Filling funding gaps

Over the past five years, the foundation has funded or managed multiple research projects that aim to support long-term management of the reef. Many of these projects would be considered either too risky or not “pure science” enough to be funded by the Australian Research Council (the exception being the ARC Linkage program).

I mean “risky” not in the sense of posing a risk to the GBR, but rather to describe research plans that are at the cutting edge, where the potential rewards are high but so is the risk of failure.

In this way, the GBR Foundation has filled a critical gap in funding researchers who are working at the interface of science, climate change, and reef management. This has included teams from multiple universities, the Australian Institute of Marine Science (AIMS), and CSIRO.

Decisions over funding allocations are made through a conventional procedure involving external and internal review and two scientific advisory committees with representatives from each of the major research organisations (the University of Queensland, James Cook University, AIMS and CSIRO), the Great Barrier Reef Marine Park Authority, and an independent chair.




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As a professor of coral reef ecology at the University of Queensland, I participated in the foundation’s technical advisory group for several years and collaborated on several of the funded projects. As my own research focus includes how management can improve coral reef resilience, I was invited some months ago to serve as the GBR Foundation’s chief scientist, a part-time role alongside my main job as a University of Queensland professor.

I accepted this position for several reasons. First, scientists and practitioners have been calling for a major government investment in the GBR and I am keen to help steer the process in the most cost-effective way possible. I can help by ensuring that the right people are engaged in the process and that projects are subject to intense scientific scrutiny.

Second, having been involved with the GBR Foundation for some time, I know that its approach is both inclusive and merit-based, soliciting the best minds irrespective of which insitution they work for. This is important if we are to deliver the best value for taxpayers’ money.

Third, the foundation’s decision-making process is science-led, and I have never seen any interference from the board. Although some people have expressed concerns over the board’s links to the fossil fuel industry, climate change has been the focus of the foundation’s funded research for as long as I can remember.

Funding focus

The government’s decision to entrust environmental management and research to a private foundation is not unprecedented internationally. The US National Fish and Wildlife Foundation, for example, receives funds from both government agencies and private donations, which it uses to fund a range of conservation programs.

The A$443.3m provided to the GBR Foundation is intended to pursue a range of aims:

  • improving the quality of freshwater reaching the reef (A$201m)

  • reducing the impact of crown-of-thorns starfish (A$58m)

  • engaging traditional owners and the broader community in reef conservation (A$22.3m)

  • improving monitoring of reef health (A$40m)

  • supporting scientific research into reef restoration, with a specific focus on tackling challenges created by climate change (A$100m).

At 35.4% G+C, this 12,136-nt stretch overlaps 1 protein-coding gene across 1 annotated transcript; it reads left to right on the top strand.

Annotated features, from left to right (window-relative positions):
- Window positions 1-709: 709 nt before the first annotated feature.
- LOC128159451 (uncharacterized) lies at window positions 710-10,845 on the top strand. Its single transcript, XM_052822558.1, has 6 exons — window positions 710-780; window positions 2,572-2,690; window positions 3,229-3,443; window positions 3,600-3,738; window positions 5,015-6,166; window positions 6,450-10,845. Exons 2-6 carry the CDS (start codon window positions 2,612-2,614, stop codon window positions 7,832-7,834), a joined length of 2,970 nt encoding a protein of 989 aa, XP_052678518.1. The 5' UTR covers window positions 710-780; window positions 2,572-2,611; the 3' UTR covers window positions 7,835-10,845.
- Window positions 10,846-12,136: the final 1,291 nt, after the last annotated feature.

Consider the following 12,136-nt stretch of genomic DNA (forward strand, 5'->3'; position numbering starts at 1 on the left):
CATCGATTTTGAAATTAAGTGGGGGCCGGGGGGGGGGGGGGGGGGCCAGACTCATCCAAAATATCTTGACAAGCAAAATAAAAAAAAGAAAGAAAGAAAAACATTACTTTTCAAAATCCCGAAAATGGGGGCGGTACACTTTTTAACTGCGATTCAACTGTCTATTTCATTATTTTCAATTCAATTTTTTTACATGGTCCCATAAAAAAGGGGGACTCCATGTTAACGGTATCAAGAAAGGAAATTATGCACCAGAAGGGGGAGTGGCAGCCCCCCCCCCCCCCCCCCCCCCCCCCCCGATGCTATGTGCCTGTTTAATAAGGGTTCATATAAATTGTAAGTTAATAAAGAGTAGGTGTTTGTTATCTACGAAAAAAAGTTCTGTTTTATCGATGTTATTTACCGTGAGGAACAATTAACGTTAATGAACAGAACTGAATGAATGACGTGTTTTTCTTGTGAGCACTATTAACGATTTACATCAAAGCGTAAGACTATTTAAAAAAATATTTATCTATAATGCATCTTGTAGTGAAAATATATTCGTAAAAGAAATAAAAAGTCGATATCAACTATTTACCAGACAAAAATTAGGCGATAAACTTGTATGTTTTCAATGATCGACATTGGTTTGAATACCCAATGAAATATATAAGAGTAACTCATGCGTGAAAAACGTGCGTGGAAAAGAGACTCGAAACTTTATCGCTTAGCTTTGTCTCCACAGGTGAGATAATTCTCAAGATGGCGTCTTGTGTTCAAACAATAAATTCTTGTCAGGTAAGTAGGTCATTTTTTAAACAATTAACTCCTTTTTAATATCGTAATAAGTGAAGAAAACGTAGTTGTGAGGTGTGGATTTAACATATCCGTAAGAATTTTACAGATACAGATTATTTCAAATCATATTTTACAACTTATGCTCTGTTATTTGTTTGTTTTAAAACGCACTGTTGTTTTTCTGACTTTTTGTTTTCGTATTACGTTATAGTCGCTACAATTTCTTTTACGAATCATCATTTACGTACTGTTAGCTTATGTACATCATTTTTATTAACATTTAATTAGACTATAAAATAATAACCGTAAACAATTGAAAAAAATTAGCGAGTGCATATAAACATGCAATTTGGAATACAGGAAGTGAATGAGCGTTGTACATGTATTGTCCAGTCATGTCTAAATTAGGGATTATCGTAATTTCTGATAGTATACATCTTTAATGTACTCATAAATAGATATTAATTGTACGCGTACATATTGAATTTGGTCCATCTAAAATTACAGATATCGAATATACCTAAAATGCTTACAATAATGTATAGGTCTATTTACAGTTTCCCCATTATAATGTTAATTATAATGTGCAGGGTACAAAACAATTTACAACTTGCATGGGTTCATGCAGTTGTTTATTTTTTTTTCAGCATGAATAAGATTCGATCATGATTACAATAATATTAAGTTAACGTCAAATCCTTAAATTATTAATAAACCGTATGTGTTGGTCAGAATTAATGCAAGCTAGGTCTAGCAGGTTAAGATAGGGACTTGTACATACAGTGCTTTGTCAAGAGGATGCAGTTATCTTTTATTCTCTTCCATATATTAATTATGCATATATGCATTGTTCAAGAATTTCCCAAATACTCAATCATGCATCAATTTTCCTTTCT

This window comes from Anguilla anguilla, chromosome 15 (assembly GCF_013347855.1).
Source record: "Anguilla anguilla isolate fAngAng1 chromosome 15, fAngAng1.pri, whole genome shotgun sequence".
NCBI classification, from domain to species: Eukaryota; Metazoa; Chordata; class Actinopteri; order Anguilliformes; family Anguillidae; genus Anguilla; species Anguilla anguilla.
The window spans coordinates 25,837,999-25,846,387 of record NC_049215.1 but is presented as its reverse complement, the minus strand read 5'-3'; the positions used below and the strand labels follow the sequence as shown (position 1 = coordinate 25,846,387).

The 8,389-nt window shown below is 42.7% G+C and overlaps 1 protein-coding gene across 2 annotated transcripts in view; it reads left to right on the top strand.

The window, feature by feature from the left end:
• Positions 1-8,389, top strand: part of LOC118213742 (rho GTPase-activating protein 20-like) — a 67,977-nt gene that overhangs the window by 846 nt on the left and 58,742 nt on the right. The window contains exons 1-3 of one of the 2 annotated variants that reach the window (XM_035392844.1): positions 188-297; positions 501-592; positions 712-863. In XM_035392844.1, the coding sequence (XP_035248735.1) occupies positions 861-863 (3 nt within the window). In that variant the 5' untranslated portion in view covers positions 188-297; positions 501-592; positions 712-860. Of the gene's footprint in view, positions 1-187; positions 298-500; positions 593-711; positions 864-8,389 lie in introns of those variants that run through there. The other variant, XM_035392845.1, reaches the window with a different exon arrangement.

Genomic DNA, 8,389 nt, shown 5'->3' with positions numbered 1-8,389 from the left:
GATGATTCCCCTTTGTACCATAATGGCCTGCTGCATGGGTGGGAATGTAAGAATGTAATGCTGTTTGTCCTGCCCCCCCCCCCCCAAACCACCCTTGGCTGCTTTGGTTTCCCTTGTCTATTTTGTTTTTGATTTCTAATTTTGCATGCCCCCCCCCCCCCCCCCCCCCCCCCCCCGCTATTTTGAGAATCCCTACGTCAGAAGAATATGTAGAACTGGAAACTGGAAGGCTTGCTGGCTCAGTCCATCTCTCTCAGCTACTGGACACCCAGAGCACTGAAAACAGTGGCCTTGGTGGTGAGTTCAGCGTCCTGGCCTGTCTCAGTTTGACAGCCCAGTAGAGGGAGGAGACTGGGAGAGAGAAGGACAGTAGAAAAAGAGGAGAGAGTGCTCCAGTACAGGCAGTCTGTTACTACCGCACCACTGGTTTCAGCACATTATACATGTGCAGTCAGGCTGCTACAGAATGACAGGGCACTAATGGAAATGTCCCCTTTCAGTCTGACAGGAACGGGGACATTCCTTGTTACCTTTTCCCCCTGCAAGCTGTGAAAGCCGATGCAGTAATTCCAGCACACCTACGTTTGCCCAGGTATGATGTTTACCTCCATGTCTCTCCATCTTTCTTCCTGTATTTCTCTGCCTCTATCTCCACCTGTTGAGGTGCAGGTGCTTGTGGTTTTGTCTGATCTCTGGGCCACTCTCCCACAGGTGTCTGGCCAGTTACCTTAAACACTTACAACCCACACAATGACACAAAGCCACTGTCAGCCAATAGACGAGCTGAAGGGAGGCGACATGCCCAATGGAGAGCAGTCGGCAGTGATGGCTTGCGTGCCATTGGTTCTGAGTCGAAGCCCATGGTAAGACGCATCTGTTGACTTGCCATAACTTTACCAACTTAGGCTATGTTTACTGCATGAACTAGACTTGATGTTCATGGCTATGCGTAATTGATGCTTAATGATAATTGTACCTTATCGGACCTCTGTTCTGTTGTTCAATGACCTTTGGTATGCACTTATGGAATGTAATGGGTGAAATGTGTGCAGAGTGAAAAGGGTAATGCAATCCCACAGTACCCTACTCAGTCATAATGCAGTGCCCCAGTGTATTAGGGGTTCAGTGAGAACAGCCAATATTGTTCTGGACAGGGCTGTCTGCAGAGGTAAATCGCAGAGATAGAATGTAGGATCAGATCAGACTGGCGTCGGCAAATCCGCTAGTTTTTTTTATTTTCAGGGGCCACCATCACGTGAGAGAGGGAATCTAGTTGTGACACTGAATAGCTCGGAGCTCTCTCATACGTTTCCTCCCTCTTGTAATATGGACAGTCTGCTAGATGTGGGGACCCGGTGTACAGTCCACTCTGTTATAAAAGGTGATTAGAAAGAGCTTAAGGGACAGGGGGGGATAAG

The latter is particularly significant because this program aims to expand the toolbox of interventions available to reef managers as climate change continues to intensify.

Of course, reef researchers and managers can’t fix climate change on their own. Other funding and incentives will also be needed to help our wider society reduce greenhouse emissions.

But here’s the important point: dealing with climate change will necessitate a wide range of responses, both to address the root cause of the problem and to adapt to its effects. The A$443.3m will help Australia do the latter for the GBR.

Clarifying misconceptions

I’d like to clarify some of the misconceptions I have heard around the funding awarded to the GBR Foundation.

The funds do indeed consider the impacts of climate change, specifically in helping coral reefs – and the associated management practices – adapt to the coming changes.

Science will lie at the heart of the decisions over how best to parcel out the funds, and although the foundation’s board will sign off on the approvals, it will have no say in what is proposed for funding.

Those research and management projects that do receive funding will be carried out by the most appropriate agencies available, whether that be universities, small or large businesses, other charities, AIMS, CSIRO, Natural Resource Management organisations, and so on. All of these agencies are well used to applying for funding under schemes like this.




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Finally, I have heard concerns about the involvement of major corporations on the Foundation’s board. Everyone is, of course, entitled to their view on the appropriateness of this. But for what it’s worth, my own is that progress on climate change will be strengthened, not weakened, by a close dialogue between those responsible for managing the impacts of climate change and those in a position to exert significant change in our society.

Many of world’s greatest innovations occur in major industry, and I hope this will also apply to the Great Barrier Reef.The Conversation

Peter J Mumby, Chair professor, The University of Queensland

This article is republished from The Conversation under a Creative Commons license. Read the original article.